France however did not pretend that the ‘nation’ has an ancestry going back to pre-Roman period. France has a theory, an ideology and a narrative that it unapologetically says started with the revolution in 1749.
Other European States also emulated France as Monarchies fell apart. Some imagined themselves as nations, some constructed the ‘nation’. Britain and Switzerland are among the few States that didn’t quite succumb to the fever of ‘imagining the nation’.
The ‘nation’ as an idea was exported by colonialism to rest of world. As regions became decolonized they began constructing the narrative of the ‘nation’ to keep the people within the colonial demarcated territorial boundaries committed to the ‘independent’ State. Across Africa and Asia the process of creatively interpreting history and constructing the nation as a single continuum for thousands of years became academically industrialised often based on the history and culture of the dominant ethnic community.
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But they also ‘celebrate’ birth from the colonial mother, calling it independence, although still retaining umbilical relations through institutions such as the Commonwealth. All the siblings meet yearly. The ignominy is a parody.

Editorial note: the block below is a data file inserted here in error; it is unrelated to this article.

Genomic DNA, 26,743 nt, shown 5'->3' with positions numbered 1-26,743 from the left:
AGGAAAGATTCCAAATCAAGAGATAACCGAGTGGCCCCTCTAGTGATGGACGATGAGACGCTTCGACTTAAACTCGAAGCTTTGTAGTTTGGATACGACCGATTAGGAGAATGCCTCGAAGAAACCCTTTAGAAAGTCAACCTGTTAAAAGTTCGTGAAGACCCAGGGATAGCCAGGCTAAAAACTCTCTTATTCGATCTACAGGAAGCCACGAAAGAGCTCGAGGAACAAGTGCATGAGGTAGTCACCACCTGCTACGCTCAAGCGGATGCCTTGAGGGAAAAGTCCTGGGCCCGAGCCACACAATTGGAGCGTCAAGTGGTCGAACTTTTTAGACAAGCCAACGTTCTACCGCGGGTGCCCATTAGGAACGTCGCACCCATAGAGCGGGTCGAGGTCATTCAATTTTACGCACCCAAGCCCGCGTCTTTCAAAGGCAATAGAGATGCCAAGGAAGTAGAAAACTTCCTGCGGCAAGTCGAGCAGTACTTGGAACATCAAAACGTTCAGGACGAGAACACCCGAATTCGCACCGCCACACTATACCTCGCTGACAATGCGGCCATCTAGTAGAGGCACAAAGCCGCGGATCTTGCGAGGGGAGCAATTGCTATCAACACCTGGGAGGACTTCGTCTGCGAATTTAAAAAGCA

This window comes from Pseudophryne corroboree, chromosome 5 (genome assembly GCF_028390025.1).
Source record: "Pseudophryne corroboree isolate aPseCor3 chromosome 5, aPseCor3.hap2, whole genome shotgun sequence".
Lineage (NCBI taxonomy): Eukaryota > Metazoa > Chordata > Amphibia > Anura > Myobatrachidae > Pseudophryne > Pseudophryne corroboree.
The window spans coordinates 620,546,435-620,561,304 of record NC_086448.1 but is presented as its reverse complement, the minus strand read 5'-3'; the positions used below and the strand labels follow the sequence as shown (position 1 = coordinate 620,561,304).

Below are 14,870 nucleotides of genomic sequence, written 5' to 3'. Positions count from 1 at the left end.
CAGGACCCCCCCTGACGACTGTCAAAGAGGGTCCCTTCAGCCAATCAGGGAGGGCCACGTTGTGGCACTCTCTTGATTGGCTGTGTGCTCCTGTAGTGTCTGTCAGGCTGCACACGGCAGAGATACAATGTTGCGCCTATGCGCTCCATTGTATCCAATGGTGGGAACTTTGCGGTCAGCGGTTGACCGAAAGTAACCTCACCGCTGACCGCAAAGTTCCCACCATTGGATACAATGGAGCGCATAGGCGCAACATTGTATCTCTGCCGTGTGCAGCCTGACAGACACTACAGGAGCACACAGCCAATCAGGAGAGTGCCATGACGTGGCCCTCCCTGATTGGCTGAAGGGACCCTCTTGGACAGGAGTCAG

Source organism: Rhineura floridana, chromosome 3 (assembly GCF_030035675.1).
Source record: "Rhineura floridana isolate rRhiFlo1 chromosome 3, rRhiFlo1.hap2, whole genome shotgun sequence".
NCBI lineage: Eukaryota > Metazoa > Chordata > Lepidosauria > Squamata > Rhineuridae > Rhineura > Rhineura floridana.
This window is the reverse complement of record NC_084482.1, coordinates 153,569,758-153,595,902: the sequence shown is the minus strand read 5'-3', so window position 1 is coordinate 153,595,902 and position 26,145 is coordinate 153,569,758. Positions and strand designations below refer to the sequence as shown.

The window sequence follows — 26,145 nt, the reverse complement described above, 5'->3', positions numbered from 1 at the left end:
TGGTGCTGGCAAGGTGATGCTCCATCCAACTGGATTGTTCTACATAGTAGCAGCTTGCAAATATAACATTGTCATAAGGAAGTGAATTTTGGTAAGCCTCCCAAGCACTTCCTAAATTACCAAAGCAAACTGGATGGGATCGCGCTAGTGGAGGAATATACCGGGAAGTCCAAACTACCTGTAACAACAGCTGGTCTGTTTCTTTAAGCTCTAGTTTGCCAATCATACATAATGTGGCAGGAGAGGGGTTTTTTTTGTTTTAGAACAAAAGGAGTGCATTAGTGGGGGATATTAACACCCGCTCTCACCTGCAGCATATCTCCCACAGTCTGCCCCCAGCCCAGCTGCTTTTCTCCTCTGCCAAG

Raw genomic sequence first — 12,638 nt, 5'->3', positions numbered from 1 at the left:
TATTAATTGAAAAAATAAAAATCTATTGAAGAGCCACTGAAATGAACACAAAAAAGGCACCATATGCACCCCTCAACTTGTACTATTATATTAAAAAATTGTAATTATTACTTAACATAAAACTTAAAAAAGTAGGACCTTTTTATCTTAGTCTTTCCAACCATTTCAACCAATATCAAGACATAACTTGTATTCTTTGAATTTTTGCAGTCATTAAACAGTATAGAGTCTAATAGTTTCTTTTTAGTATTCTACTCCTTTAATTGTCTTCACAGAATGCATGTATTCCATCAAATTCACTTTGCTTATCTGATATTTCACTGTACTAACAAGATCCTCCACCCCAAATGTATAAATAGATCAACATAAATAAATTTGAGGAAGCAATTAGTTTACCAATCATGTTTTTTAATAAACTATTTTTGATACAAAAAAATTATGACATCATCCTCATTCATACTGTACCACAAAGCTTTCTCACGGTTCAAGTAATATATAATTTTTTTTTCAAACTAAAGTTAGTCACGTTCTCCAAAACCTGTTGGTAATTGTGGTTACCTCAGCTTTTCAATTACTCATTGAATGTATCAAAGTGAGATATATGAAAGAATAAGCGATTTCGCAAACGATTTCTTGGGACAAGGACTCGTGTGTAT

Imagining the ‘nation’ as a common glue is also what India has been trying desperately since 1947. The difficulty is that it has 22 officially recognized languages, many distinct and regional communities with little in common and without a pre-colonial history of a territorial integrity that was established by the British as an administrative unit.
India is a State of many nations, dharmic panths and religions. Like other post-colonial States, India too has been trying hard to imagine itself as a nation in the French way. Congress party tried to create a secular nation to accommodate its vast diversity. Both the nation and secularism is European with no roots in South Asian civilization. That didn’t stop some of India’s leading academics to reconstruct a pedigree for secularism in India’s long history calling it ‘Indian secularism’ although no previous political philosophy resembling Indian secularism exists. All of it developed on the hoof as Congress tried to culturally engineer South Asian civilization to a European one but met challenges.
The RSS, the organization that is the base of the BJP, was averse to the idea of secular nation as it seemed ‘too European’ and ‘foreign’. It set about recreating a unifying idea of a nation based on Hindu culture, religion and civilization. Its fantasy narrative is called Hindutva.
There has never been a concept of ‘religion’ in India as in Abrahamic sense of religion. There is no one unifying God or belief. In fact the word Hindu has no genealogy in Vedas or Shastras. It is an exonym popularised by Muslim invaders. It was sealed as a religion by British colonialism.